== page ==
I remember in days gone by when renting videos to watch in the leisure of your home was a big thing. Now of course, video tapes and video stores are gone leaving only an occasional reminder on an abandoned building still painted the familiar colors associated with this company or that. One of the big problems that these stores faced was getting the people who rented the movies to rewind the tape. If the video came back without having been rewound, the employees would have to take time and do it. I suppose in the grand scheme of things having employees rewind tapes wouldn’t be the end of the world but the real issue was the volume of tapes coming back and the need to quickly have them ready to go for the next person. Back in those days I had a friend who worked in one of these stores. He told me this issue was a huge problem and that much of his time spent working, as well as that of others, was simply rewinding tapes. This was a big problem! But what to do?
The first attempt to solve this problem came in the form of the little sticker that was placed on each tape. It said “Be Kind, Please Rewind”. This attempt was based on the belief that if an issue is brought to our attention with a gentle but clear directive, considerate people will take the additional minute or so to rewind each tape and then return the videos, ready for the next renter. Apparently this immediately had a profound effect upon the problem. Appealing to a person’s kindness caught on and for quite awhile reduced the problem dramatically.
What happened next is interesting and telling. As time went by, people stopped rewinding again and slowly over time, the problem intensified. What had happened? Had people stopped wanting to be kind? Perhaps the answer was more complex than that.
My friend told me that he noticed the shift intensify when the prices increased to rent the movies. He thought that probably people were responding to the increase in price by passive, aggressively choosing to not “be kind”. And so the problem persists. What to do?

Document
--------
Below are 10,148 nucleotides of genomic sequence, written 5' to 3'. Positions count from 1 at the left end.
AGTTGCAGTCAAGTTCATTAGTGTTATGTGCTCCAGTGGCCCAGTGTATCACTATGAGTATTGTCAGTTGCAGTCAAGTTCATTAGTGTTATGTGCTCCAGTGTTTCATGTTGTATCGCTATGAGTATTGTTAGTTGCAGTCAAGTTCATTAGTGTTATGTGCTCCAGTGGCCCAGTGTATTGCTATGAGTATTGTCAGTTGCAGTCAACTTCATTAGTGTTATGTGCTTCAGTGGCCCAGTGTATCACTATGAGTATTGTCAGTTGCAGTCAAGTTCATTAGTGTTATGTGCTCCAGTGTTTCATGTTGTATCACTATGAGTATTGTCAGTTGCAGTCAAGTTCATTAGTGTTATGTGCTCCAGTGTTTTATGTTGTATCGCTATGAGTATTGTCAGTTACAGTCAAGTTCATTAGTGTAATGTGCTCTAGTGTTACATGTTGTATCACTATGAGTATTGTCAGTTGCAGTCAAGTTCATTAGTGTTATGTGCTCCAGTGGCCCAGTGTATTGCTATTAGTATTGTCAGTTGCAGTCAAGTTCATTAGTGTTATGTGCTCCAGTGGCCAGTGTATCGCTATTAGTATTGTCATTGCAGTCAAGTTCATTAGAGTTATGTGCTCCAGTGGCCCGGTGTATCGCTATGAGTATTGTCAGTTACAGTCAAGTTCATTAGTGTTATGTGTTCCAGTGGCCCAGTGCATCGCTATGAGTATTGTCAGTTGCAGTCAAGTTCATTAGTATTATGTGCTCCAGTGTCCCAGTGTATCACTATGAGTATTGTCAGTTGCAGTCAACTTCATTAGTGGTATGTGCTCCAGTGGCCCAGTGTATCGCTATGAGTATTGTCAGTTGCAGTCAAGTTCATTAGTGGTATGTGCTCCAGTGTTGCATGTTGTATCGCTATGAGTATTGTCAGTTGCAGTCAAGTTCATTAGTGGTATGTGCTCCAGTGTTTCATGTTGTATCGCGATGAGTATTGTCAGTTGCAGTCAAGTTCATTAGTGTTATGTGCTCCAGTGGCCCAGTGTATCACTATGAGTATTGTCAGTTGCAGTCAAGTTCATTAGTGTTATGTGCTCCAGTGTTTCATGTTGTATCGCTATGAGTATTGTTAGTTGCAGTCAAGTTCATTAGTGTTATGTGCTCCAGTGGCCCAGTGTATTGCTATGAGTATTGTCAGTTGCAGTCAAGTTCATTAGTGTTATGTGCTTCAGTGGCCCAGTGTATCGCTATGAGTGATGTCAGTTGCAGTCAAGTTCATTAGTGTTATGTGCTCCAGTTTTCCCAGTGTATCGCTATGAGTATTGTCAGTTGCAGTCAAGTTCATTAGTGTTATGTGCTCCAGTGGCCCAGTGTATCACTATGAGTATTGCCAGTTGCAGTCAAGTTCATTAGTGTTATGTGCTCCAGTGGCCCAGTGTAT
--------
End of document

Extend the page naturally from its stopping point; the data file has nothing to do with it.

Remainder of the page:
The next solution probably wouldn’t surprise you. The video stores started assessing a fee if you brought your tapes back unwound. The fee I remember was 25 or 50 cents per tape which was not a huge amount but apparently appealing to people’s wallets did get them to start rewinding the tapes again. All I know is that one time I went into the video store to get some videos and when I went to the counter to pay I was informed that there were several of these charges assessed to my account. Apparently my children had returned some videos without rewinding them. I know I had a good talk with them about it. How this all played out is really unknown because tapes were replaced with discs and the problem of rewinding went away.
I bring this all to your attention to point out a couple of ideas about how to live in the world as followers of Christ. Kindness seems to be a word that pretty much everyone believes is a good thing. Christ-followers have the example of Jesus to model kindness as well the lives of the Apostles and the clear directives from Scripture that tell us to practice kindness. There are probably few if any Christ-followers who would debate whether kindness is always the right way to respond. Why then do we struggle to practice it so much? Why do we let so many opportunities to express kindness to those outside of Christ pass us by?
To be clear, kindness can be practiced in thousands of ways that perhaps escape our notice. Things like using turning signals, choosing to let others proceed ahead of us, acknowledging the special moments and achievements in the lives of others, looking people in their eyes, affirming the worth of another even when called upon to correct some behavior, giving people our undivided attention when they speak to us, etc., etc., etc. These subtle, kind gestures speak volumes and can change what sometimes seems unchangeable.
But the real issue is this: first, do you practice kindness? If you do, are doing it from a heart that actually is thinking about someone else above yourself or are you doing it ought of a sense obligation? Or to put another way: Do you rewind to be kind or do you rewind to avoid a penalty? As you finish this week and anticipate gathering with the other saints for worship, how might you express your kindness, brought forward from a heart that has been treated graciously, kindly by King Jesus? And, how might you express that kindness to one another as we gather?